Intourist held a monopoly on tourism in the USSR. As the only tourism agency in the Soviet Union, Intourist was responsible for attracting and accommodating all tourists. Like every other industry or ideal in the USSR, Intourist used propaganda to advance its agenda. Posters targeted western audiences. They portrayed the Soviet Union as a glamorous and exotic land rather than a country of labourers and peasants.
Snaking through Russia’s wild and unforgiving Far East, small towns dot an otherwise barren and lunar landscape. A single road, the Kolyma Route, connects the furthermost outposts of the former Soviet empire. But, the road is also known by a more sinister name, the ‘Road of Bones’.
By the late 1980s, there were more than 137,000 Palaces of Culture in the Soviet Union. After its collapse, palaces like the Shymkent Palace of Culture fell into disrepair without the financial backing for their upkeep. “Architecture, which is dependent on time and politics, declines and goes into ruins when it does not receive neither material nor spiritual investment.”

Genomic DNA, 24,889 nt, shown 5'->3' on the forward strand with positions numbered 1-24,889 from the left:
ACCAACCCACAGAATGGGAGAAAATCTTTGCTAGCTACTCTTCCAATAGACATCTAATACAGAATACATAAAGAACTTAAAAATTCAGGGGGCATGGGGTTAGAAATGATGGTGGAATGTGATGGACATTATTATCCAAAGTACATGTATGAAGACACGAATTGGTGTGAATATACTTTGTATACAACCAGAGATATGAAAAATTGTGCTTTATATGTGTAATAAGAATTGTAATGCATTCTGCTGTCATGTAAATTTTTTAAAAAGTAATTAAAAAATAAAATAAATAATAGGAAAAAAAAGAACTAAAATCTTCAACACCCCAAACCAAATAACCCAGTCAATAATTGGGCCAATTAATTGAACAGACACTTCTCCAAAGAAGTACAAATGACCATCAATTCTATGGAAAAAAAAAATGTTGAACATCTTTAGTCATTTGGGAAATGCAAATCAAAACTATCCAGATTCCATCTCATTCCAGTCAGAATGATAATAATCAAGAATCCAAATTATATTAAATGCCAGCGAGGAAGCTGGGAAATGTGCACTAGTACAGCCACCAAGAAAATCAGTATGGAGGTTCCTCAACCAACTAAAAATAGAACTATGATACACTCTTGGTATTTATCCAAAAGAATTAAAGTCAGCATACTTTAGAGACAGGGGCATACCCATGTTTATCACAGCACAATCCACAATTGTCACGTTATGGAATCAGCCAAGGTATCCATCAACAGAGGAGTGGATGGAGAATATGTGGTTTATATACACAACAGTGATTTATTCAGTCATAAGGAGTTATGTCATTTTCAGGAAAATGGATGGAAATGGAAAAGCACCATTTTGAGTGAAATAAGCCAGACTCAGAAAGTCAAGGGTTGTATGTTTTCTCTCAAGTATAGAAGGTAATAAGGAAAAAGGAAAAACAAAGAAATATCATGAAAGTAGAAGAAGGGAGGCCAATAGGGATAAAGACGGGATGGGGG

The Polish School of Posters was probably the most famous artistic collective operating under Soviet rule. They were prolific then, and they’re still popular today. The posters they produced were unlike anything seen before, and influenced most of what came after – but thanks to the isolationism of the USSR, their legacy is little known.
A good quality frame will protect your artwork, preserving it for years to come. A skilled framer will guide you through the process, but here’s what you can look for. You can use glass or acrylic glazing in your frame, but it should offer at least 99% UV protection.
Before studying business, I studied art. For the last 8 years, I’ve put art to one side in the pursuit of financial stability. It wasn’t something I had growing up, but I knew I wanted to return my focus to art once I had it. My return to art began in 2018. It started with a single poster from a flea market.